Journal of Psychosomatic Obstetrics and Gynaecology
Mind-body therapies are commonly recommended to treat vasomotor symptoms, such as hot flushes and night sweats (HFNS). The purpose of this systematic review was to evaluate the available evidence to date for the efficacy of different mind-body therapies to alleviate HFNS in healthy menopausal women and breast cancer survivors. Randomized controlled trials (RCTs) were identified using seven electronic search engines, direct searches of specific journals and backwards searches through reference lists of related publications.
BACKGROUND: The regular update of the guidelines on fibromyalgia syndrome, AWMF number 145/004, was scheduled for April 2017. METHODS: The guidelines were developed by 13 scientific societies and 2 patient self-help organizations coordinated by the German Pain Society. Working groups (n =8) with a total of 42 members were formed balanced with respect to gender, medical expertise, position in the medical or scientific hierarchy and potential conflicts of interest.
Health Technology Assessment (Winchester, England)
BACKGROUND: Antipsychotic medication can cause tardive dyskinesia (TD) - late-onset, involuntary, repetitive movements, often involving the face and tongue. TD occurs in >?20% of adults taking antipsychotic medication (first-generation antipsychotics for >?3 months), with this proportion increasing by 5% per year among those who continue to use these drugs. The incidence of TD among those taking newer antipsychotics is not different from the rate in people who have used older-generation drugs in moderate doses.
INTRODUCTION: The phantom limb pain has been described as a condition in which patients experience a feeling of itching, spasm or pain in a limb or body part that has been previously amputated. Such pain can be induced by a conflict between the representation of the visual and proprioceptive feedback of the previously healthy limb. The phantom limb pain occurs in at least 42 to 90% of amputees. Regular drug treatment of phantom limb pain is almost never effective.
Journal of Wound, Ostomy, and Continence Nursing: Official Publication of The Wound, Ostomy and Continence Nurses Society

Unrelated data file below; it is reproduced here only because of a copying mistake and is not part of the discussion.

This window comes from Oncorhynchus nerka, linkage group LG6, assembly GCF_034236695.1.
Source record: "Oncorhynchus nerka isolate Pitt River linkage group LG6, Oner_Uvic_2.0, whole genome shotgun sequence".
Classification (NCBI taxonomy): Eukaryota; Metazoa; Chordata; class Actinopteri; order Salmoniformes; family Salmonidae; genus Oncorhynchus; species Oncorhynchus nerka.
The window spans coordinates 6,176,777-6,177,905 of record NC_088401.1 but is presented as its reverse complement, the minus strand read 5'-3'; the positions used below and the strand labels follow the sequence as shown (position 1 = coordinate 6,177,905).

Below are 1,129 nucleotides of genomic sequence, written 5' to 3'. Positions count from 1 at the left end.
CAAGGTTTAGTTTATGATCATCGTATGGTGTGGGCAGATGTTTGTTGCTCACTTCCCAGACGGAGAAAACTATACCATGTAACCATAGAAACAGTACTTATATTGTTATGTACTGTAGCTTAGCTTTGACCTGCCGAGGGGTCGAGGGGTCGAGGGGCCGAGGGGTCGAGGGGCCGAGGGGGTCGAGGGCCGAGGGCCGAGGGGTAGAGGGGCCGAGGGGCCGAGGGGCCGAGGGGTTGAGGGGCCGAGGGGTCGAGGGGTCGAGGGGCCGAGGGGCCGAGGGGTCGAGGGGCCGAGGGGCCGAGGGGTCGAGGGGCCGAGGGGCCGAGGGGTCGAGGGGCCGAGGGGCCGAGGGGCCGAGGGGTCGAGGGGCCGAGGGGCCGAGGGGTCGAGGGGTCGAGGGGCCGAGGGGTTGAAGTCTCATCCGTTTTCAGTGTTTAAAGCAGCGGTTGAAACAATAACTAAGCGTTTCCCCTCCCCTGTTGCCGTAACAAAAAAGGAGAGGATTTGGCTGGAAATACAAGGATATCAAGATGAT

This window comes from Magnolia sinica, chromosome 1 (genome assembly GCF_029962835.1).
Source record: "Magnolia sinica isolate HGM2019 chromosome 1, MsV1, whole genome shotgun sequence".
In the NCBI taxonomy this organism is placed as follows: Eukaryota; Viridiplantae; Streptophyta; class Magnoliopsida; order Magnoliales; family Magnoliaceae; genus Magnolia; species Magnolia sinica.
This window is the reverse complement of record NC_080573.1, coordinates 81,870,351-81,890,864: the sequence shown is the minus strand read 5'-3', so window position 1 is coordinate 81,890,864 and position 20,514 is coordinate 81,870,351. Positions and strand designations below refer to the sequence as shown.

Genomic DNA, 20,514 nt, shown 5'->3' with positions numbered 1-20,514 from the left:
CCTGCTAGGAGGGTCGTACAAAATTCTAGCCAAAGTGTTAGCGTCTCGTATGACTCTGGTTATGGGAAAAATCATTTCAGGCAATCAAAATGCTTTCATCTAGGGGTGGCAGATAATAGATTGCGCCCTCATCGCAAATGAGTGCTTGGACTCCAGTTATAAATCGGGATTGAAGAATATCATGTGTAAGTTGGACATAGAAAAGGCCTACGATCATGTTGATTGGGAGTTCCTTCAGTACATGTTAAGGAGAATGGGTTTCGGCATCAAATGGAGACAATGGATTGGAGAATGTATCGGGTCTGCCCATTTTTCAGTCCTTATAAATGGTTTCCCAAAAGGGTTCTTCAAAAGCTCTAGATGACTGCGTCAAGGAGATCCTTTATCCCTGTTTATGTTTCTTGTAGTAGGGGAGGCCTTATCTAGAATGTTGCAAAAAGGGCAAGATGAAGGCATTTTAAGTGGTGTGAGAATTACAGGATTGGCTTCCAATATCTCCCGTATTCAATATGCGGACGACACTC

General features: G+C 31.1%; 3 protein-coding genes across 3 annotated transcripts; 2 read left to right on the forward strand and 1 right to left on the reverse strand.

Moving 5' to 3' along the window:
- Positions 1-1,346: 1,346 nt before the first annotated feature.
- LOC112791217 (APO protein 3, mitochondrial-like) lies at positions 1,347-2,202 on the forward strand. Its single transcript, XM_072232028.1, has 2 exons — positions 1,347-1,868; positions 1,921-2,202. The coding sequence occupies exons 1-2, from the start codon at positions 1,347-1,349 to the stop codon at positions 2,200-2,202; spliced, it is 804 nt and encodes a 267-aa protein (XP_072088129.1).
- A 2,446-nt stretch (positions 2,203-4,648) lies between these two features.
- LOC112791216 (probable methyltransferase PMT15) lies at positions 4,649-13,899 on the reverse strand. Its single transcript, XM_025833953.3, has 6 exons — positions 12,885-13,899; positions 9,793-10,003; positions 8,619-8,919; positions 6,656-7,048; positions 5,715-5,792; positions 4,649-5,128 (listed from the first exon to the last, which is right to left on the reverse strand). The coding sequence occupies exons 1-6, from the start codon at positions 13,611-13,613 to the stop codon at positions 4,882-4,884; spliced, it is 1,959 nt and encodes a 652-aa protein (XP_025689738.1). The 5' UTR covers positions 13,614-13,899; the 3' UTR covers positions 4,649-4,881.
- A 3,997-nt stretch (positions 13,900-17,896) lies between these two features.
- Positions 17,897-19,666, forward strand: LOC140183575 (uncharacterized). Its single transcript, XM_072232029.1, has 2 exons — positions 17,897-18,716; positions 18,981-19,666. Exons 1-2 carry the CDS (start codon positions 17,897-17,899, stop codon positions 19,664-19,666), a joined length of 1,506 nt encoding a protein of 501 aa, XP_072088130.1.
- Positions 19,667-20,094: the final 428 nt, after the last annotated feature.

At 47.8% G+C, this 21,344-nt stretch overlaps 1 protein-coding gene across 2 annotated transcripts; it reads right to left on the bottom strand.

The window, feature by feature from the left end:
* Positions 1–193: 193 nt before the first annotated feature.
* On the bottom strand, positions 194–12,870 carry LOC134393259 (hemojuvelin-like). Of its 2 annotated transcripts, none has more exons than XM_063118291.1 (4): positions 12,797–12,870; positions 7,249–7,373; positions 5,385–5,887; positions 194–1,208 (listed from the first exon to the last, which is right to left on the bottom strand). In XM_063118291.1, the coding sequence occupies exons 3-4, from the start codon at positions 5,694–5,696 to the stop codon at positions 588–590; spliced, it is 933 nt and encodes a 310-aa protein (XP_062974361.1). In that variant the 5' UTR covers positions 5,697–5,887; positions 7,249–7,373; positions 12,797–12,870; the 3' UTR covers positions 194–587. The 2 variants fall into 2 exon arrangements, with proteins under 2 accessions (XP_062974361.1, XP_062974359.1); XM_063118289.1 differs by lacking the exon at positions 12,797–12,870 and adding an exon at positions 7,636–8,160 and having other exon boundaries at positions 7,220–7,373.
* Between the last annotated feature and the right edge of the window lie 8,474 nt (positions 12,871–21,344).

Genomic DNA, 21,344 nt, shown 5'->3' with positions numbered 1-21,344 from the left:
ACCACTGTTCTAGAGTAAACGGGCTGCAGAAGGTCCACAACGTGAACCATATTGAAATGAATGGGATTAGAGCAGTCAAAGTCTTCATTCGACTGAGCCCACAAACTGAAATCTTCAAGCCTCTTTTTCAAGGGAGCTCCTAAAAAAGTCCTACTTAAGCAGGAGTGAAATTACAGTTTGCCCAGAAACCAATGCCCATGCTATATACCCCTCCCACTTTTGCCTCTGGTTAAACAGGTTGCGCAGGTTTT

Pregnancy presents many problems without working through additional problems in coping with an ostomy. Yet many women with an ostomy do get pregnant and do deliver healthy babies. Evidence-based nursing is of the utmost importance, as there is little published information on this topic. Because of the scarcity of pregnant subjects within the ostomy category, most studies, by necessity, select a purposive subject base. Therefore, other information sources regarding nursing management of the pregnant woman with an ostomy take on considerably more importance.
The purpose of this review was to discuss the place of hypnotherapy in a modern medical world dominated by so-called evidence-based clinical practice. Hypnosis is an easily learned technique that is a valuable adjuvant to many medical, dental and psychological interventions.
OBJECTIVE: To provide physicians with a responsible assessment of the integration of behavioral and relaxation approaches into the treatment of chronic pain and insomnia. PARTICIPANTS: A nonfederal, nonadvocate, 12-member panel representing the fields of family medicine, social medicine, psychiatry, psychology, public health, nursing, and epidemiology.
OBJECTIVES: A large body of research has demonstrated that patient factors are strong predictors of recovery from surgery. Mind-body therapies are increasingly targeted at pre-operative psychological factors. The objective of this paper was to evaluate the efficacy of pre-operative mind-body based interventions on post-operative outcome measures amongst elective surgical patients. METHODS: A systematic review of the published literature was conducted using the electronic databases MEDLINE, CINAHL and PsychINFO.
BACKGROUND: Preterm birth (PTB) is a leading cause of perinatal mortality and morbidity. Although the pathogenesis of preterm labour (PTL) is not well understood, there is evidence about the relationship between maternal psychological stress and adverse pregnancy outcomes. Relaxation or mind-body therapies cover a broad range of techniques, e.g. meditation, massage, etc. There is no systematic review investigating the effect of relaxation techniques on preventing PTL and PTB. This review does not cover hypnosis as this is the subject of a separate Cochrane review.
INTRODUCTION: There is a variety of medical and non-medical therapies in practice, which were not evaluated regarding its effectiveness by any systematic evidence oriented investigation. A number of therapies of medical and non-medical type try to treat the different types of tinnitus. The evidence in the scientific literature also had to be cleared in the field of diagnosis and classification as well as medical/psychiatric/psychological procedures of existing medical therapy.